Top rating for Caithness-based TV vet series
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The documentary series The Highland Vet, set in Caithness, has become the most popular programme on 5Select.
"The nation has taken the show into their hearts and fallen in love with the Highlands," series producer Mark McMullen said.
"The vets have had really positive feedback and it appears that the show is already becoming a firm favourite."
Filmed across winter and early spring, the programme features the dedicated team – vets, vet nurses and staff members – from DS McGregor and Partners' mixed vet practices in Thurso and Wick as they work hard around the clock to help a diverse range of pets, farm livestock and wildlife.
Led by veterinary surgeon and practice director Guy Gordon, the team covers an expanse of more than 1000 square miles with more than 700 farms relying on the vets who respond to emergency call-outs whatever the weather.
TV presenters Jeremy Vine and Lorraine Kelly are among those who have declared themselves fans of the show, which is narrated by Downton Abbey star Phyllis Logan.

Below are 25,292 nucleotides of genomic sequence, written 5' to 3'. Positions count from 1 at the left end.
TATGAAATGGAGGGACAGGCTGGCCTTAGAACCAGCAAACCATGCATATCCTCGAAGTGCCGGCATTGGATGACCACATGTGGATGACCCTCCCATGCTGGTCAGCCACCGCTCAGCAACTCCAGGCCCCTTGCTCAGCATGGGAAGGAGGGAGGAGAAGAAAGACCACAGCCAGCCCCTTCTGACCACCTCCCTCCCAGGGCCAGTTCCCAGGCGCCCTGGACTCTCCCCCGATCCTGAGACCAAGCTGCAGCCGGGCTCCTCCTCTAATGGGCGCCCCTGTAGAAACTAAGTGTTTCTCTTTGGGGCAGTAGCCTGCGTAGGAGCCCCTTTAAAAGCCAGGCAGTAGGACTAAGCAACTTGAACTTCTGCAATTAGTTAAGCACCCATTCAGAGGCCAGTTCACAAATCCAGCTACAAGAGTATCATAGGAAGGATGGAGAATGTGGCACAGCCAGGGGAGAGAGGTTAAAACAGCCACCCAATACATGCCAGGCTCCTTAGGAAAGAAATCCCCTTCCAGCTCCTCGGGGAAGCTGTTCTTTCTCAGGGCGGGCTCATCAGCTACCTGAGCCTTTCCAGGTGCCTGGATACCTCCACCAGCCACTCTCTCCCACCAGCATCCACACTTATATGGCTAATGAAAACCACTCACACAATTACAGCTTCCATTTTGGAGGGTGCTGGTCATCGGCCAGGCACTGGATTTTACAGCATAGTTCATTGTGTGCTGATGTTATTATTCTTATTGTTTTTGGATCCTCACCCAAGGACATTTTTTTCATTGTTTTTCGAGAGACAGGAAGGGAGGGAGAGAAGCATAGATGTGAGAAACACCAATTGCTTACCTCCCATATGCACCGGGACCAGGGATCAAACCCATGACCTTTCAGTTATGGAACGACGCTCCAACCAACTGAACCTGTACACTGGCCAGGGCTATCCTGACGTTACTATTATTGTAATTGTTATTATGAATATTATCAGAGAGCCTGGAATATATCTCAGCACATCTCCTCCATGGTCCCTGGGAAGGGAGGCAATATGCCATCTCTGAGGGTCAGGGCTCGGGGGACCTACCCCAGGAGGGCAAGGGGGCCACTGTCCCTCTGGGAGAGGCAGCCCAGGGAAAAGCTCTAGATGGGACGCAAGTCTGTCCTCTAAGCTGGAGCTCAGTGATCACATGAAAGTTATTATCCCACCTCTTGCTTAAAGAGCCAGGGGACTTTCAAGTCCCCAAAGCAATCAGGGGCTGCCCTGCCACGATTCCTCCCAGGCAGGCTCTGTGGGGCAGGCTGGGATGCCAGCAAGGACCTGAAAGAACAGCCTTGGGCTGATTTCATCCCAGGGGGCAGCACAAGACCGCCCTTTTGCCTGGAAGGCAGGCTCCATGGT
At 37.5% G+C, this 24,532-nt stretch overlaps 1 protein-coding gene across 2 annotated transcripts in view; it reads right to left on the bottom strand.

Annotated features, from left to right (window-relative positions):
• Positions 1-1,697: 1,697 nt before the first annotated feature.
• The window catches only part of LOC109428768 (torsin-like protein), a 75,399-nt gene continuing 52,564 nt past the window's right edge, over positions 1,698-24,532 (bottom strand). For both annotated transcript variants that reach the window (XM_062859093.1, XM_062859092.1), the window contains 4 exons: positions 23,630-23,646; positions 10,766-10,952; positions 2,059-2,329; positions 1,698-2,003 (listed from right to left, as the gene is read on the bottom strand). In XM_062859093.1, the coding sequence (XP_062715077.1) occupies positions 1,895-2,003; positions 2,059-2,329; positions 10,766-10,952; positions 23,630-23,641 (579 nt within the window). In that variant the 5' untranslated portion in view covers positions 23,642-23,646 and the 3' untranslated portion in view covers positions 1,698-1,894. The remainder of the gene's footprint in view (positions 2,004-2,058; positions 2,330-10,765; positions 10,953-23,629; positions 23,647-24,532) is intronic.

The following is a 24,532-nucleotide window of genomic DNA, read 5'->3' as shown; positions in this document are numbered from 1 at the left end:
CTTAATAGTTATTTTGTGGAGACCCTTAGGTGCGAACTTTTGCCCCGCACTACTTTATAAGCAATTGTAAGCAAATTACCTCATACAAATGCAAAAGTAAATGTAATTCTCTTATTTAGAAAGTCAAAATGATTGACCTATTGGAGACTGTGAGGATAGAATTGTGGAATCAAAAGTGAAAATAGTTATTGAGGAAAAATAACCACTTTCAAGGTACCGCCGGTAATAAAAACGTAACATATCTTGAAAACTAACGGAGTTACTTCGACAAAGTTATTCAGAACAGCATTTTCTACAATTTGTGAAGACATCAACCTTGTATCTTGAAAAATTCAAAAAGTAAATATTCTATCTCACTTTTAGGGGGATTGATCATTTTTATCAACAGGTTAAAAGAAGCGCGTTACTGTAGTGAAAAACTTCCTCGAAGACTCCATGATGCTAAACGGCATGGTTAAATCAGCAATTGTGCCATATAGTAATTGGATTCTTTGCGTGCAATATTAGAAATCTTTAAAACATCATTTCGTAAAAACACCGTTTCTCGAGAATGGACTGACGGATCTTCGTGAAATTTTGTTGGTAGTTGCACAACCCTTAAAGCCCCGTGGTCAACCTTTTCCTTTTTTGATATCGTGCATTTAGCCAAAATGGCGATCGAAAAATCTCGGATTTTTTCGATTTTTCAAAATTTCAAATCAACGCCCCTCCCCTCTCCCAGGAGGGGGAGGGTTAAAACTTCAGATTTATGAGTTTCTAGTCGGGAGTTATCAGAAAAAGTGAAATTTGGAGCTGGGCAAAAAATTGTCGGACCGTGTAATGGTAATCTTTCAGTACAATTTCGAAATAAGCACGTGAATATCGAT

Filming was completed on 12 one-hour programmes with screening of the first batch of six episodes coming to an end next week (July 20). The production team will be taking a break over the summer, coming back in the autumn for the final six shows.
Monday's episode will see vet David called out to a farm where a cow is in labour with twin calves. He arrives to find the calves twisted together on top of each other, and it soon turns into the most complicated cow pregnancy he has ever faced.
At the practice, a heavily pregnant ewe is brought in by her concerned owner. Rebecca soon discovers the ewe has badly prolapsed, which means she is in danger, as are her three lambs. Rebecca works hard to save them.
Vet Shondie fears the worst as she awaits the arrival of an emergency case. A lambing assistant on a quad bike has collided with her own dog and the condition of the one-year-old border collie is uncertain.
Bridget has a jumpy little customer needing her help when Buddy the rabbit arrives with a sore nasal abscess. His bunged-up nose has a heavy discharge and Bridget decides anaesthetic and surgery is required.
And vet Tom has a big equine case to deal with when he is called out to Luther the Clydesdale horse. Tom must conduct a sensitive procedure – no easy task when Luther is a mighty 15 hands high and weighs in at around three-quarters of a tonne.
Guy Gordon said recently that making the series had been "a really enriching experience".
He said: "To see our local countryside on national television is great. They have done a really good job, portraying us really well.
“It was a bit nerve-racking when the cameras first appeared. You are very self-conscious initially.
"You gradually relax into it. That is really what they are after – you focus on doing your job.”
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